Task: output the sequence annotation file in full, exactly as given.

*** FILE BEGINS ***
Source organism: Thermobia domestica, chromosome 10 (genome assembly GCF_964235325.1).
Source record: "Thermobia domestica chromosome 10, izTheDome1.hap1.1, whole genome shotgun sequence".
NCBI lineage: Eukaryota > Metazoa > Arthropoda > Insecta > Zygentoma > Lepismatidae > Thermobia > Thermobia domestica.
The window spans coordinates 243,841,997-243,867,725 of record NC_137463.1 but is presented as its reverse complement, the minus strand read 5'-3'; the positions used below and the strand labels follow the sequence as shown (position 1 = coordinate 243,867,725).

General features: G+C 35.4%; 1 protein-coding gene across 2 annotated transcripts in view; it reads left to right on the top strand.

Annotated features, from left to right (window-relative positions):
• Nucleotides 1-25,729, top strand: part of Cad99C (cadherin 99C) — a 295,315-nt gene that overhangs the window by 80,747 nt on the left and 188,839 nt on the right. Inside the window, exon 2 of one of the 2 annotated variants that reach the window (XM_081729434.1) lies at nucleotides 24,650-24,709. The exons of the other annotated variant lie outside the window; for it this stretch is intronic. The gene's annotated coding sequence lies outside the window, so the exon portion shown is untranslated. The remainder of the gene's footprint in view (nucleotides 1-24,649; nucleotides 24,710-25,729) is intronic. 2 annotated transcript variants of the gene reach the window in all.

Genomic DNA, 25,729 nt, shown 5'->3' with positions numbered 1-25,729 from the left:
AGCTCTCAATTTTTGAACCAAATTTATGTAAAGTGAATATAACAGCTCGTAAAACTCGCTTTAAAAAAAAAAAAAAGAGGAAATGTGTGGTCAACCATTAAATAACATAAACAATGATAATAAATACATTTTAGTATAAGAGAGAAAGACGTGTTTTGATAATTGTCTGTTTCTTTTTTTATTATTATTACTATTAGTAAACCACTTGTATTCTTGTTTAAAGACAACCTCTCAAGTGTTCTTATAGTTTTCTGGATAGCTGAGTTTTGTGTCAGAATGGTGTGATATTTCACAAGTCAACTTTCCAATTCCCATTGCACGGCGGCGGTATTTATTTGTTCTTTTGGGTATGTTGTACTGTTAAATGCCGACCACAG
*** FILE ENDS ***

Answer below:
Source organism: Thermobia domestica, chromosome 10 (genome assembly GCF_964235325.1).
Source record: "Thermobia domestica chromosome 10, izTheDome1.hap1.1, whole genome shotgun sequence".
NCBI lineage: Eukaryota > Metazoa > Arthropoda > Insecta > Zygentoma > Lepismatidae > Thermobia > Thermobia domestica.
The window spans coordinates 243,841,997-243,867,725 of record NC_137463.1 but is presented as its reverse complement, the minus strand read 5'-3'; the positions used below and the strand labels follow the sequence as shown (position 1 = coordinate 243,867,725).

General features: G+C 35.4%; 1 protein-coding gene across 2 annotated transcripts in view; it reads left to right on the top strand.

Annotated features, from left to right (window-relative positions):
• Nucleotides 1-25,729, top strand: part of Cad99C (cadherin 99C) — a 295,315-nt gene that overhangs the window by 80,747 nt on the left and 188,839 nt on the right. Inside the window, exon 2 of one of the 2 annotated variants that reach the window (XM_081729434.1) lies at nucleotides 24,650-24,709. The exons of the other annotated variant lie outside the window; for it this stretch is intronic. The gene's annotated coding sequence lies outside the window, so the exon portion shown is untranslated. The remainder of the gene's footprint in view (nucleotides 1-24,649; nucleotides 24,710-25,729) is intronic. 2 annotated transcript variants of the gene reach the window in all.

Genomic DNA, 25,729 nt, shown 5'->3' with positions numbered 1-25,729 from the left:
AGCTCTCAATTTTTGAACCAAATTTATGTAAAGTGAATATAACAGCTCGTAAAACTCGCTTTAAAAAAAAAAAAAAGAGGAAATGTGTGGTCAACCATTAAATAACATAAACAATGATAATAAATACATTTTAGTATAAGAGAGAAAGACGTGTTTTGATAATTGTCTGTTTCTTTTTTTATTATTATTACTATTAGTAAACCACTTGTATTCTTGTTTAAAGACAACCTCTCAAGTGTTCTTATAGTTTTCTGGATAGCTGAGTTTTGTGTCAGAATGGTGTGATATTTCACAAGTCAACTTTCCAATTCCCATTGCACGGCGGCGGTATTTATTTGTTCTTTTGGGTATGTTGTACTGTTAAATGCCGACCACAG